Edelweiss Tokio Life’s 10 years: From a global financial crisis to a pandemic
13 Jul 2021
With an unmoving focus on protecting people’s dreams and aspirations, Edelweiss Tokio Life Insurance, the youngest entrant in the sector, has built a prominent challenger brand on the back of innovation, new-age technology, customer centricity, and a people-first culture during its first decade in business. These 10 years make for an interesting journey, spanning from a global financial crisis to an unprecedented Covid 19 pandemic now.
Focusing heavily on facilitating easy accessibility and creating solutions that are rooted in customer needs, the company has forged a path for itself through product innovation, multi-channel distribution capabilities, and a need-based sales approach. In the financial year 2020-21, the company posted a YoY growth of 25% in its Individual APE.
Over the past 10 years, some key elements have contributed to the company’s scale and supported its endeavor to create long-term value for its customers. Let’s take a look:
i. Diversified distribution capabilities:
Insurance has been an underrated financial instrument in the country, wherein most customers don’t proactively consider buying it. This has necessitated the company to take a broad-based approach in reaching the customer. Simply put, the company has strived to be accessible at every critical customer touchpoint. The insurer has invested in building its proprietary channels like agency, online and direct, and, also focussed on finding like-minded partners like CSB Bank, Fincare Bank, Policybazaar, etc.
The company has also been quick to identify newer distribution trends that have the potential of creating long-term value in terms of customer experience. When the pandemic struck last year, Edelweiss Tokio Life was one of the first companies in the sector to identify the potential of digital advisory in keeping business buoyant during an unprecedented event that restricted physical movement.
ii. Product Innovation:
Since its inception, the insurer has focussed on relevant, insight-based innovation in its products and services. The company has strived to identify customer’s evident as well as latent unarticulated needs when creating solutions. For instance, Zindagi Plus, a term insurance plan which offers optional Better Half Benefit. Through this benefit, individuals can buy a life cover for their spouses, especially the demographic that does not draw a structured income.
It has also brought several other innovative insurance solutions like POS Saral Nivesh, Covid Shield+, and Wealth Secure+.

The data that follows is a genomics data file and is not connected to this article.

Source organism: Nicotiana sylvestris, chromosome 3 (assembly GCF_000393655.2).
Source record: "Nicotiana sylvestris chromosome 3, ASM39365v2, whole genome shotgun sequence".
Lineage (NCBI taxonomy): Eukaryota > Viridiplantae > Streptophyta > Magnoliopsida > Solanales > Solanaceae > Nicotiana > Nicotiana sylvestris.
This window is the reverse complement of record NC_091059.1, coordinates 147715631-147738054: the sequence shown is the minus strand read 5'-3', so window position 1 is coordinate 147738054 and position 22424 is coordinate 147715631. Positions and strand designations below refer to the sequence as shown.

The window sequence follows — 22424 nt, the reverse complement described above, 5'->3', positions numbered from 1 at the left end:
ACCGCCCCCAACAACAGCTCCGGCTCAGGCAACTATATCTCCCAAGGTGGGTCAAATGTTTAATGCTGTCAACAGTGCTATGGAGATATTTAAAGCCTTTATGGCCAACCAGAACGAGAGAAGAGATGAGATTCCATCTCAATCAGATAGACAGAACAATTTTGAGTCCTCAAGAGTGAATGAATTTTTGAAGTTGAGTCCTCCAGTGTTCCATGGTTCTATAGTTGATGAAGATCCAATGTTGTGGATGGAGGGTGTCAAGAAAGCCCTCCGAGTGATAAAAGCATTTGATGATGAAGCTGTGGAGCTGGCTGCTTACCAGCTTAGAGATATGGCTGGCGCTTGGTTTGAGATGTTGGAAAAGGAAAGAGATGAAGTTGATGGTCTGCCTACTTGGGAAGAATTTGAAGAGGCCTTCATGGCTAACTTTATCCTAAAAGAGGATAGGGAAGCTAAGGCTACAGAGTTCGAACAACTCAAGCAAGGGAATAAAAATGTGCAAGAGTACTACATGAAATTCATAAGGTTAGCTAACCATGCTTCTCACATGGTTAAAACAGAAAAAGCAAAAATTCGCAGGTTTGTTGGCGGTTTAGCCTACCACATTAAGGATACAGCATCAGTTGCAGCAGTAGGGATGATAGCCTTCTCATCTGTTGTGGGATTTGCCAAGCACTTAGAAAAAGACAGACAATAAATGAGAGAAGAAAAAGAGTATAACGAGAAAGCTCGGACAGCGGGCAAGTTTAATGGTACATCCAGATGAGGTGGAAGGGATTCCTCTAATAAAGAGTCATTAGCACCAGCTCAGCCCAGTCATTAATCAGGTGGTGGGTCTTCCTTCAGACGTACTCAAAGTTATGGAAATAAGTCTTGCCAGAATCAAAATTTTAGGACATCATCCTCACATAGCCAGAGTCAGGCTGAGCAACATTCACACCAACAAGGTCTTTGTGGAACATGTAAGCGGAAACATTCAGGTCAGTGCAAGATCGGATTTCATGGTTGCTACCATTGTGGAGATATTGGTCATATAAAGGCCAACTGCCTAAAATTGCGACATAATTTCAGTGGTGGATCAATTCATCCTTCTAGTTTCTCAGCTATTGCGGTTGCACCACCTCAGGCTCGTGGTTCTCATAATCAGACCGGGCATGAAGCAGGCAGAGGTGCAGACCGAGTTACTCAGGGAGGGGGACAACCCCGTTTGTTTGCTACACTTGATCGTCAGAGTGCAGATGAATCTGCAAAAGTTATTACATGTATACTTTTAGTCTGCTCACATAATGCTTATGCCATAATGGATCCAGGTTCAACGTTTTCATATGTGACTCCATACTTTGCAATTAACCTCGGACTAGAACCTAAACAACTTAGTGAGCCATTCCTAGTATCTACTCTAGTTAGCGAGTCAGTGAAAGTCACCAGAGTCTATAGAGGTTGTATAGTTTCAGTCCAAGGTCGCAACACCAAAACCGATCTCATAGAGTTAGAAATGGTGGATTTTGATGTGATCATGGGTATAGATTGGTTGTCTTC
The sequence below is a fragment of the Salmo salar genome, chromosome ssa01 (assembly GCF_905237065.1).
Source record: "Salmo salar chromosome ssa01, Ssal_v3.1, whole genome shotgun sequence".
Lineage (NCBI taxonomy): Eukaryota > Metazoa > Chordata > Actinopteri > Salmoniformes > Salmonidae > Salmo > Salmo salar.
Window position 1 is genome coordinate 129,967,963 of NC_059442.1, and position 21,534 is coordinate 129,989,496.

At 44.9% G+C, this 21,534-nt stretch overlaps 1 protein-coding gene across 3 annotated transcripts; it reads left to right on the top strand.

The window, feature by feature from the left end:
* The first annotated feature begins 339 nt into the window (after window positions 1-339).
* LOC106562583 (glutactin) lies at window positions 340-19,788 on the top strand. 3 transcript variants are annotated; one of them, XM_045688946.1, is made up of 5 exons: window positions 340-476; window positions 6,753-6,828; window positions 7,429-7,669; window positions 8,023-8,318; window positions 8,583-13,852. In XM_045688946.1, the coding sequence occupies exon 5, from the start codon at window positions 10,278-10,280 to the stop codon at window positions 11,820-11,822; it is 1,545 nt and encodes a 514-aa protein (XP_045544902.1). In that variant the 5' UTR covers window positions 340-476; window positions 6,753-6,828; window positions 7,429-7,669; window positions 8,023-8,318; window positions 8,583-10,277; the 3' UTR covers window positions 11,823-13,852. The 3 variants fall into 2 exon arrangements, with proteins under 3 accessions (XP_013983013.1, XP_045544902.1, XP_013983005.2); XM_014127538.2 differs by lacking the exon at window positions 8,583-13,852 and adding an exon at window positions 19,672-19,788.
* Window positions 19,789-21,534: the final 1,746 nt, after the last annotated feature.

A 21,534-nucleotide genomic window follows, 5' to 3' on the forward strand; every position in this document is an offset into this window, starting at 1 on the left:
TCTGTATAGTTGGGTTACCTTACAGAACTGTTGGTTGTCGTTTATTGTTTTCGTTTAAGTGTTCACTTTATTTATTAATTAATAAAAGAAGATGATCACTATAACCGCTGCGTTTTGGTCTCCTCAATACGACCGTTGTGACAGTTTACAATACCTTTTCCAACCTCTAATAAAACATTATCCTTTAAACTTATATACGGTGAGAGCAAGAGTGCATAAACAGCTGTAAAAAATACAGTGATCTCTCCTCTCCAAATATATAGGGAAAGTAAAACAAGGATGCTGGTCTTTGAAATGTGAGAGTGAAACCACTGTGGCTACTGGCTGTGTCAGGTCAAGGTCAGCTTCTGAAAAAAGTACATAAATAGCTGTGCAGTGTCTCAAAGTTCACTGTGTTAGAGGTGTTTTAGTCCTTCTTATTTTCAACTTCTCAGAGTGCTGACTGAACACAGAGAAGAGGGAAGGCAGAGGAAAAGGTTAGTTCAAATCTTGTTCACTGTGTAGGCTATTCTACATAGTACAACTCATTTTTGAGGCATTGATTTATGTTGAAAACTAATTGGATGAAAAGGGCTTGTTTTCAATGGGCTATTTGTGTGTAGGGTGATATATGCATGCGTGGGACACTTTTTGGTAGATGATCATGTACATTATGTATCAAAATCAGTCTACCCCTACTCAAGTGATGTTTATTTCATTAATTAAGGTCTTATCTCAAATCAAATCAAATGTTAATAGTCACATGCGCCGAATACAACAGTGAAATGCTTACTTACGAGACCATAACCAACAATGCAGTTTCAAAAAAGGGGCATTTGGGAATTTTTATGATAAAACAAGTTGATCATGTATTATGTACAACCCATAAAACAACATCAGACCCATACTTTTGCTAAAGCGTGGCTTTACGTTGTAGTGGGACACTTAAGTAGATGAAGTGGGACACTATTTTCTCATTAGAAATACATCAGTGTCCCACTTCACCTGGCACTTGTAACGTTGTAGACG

iii. Customer experience:
Customer centricity has been a key differentiator for the company. Be it Vijaypath (a need-based selling approach) or structured efforts over the years in creating an organization-wide culture of customer experience, Edelweiss Tokio Life has set itself apart from its peers. In FY21, it posted a claim settlement ratio of 97% and a 13th-month persistency of 76%.
Internal Technology has been a crucial lever for Edelweiss Tokio Life to optimize cost, improve efficiency across functions and bring homogeneity in process management. While the last couple of years have been focused on building robustness in the backend to facilitate scale and agility, the company will now work towards front-end improvement over the years to come as customers will expect simplification and ease of purchase.
Technology has also played a critical role in instituting robust risk management practices for the company. Since the emergence of the digital age, the nature and number of risks have changed.
However, the company has been able to handle these risks proactively, and efficiently. For instance, it has instituted a predictive analytics model for fraud prevention. For years, fraudulent claims have been a big risk to the sector and have caused significant losses for companies. Through this predictive model, the company has been able to nip the issue in the bud, by identifying fraudulent requests at buying stage.
The company has also endeavored to create a people-first culture over the years. Over the years, it has made a substantial investment in nurturing its talent through capability building, career-pathing, and more. By instituting employee-friendly policies, the company has been able to bring lost talent pools like new mothers, differently-abled and more, back into the workforce.
More recently, the company created its Employee Value Proposition called Edge, which aims to showcase the long-term growth an individual can expect within the organization. This initiative has been built on 3 pillars – Growth, Development, and Impacting Lives. From multiple training interventions, to charting out career paths for over 350 unique roles, Edge aims to improve employee engagement within the organization.
As the pandemic changes the perception towards life insurance, the company is poised for customer-centric growth over the next decade.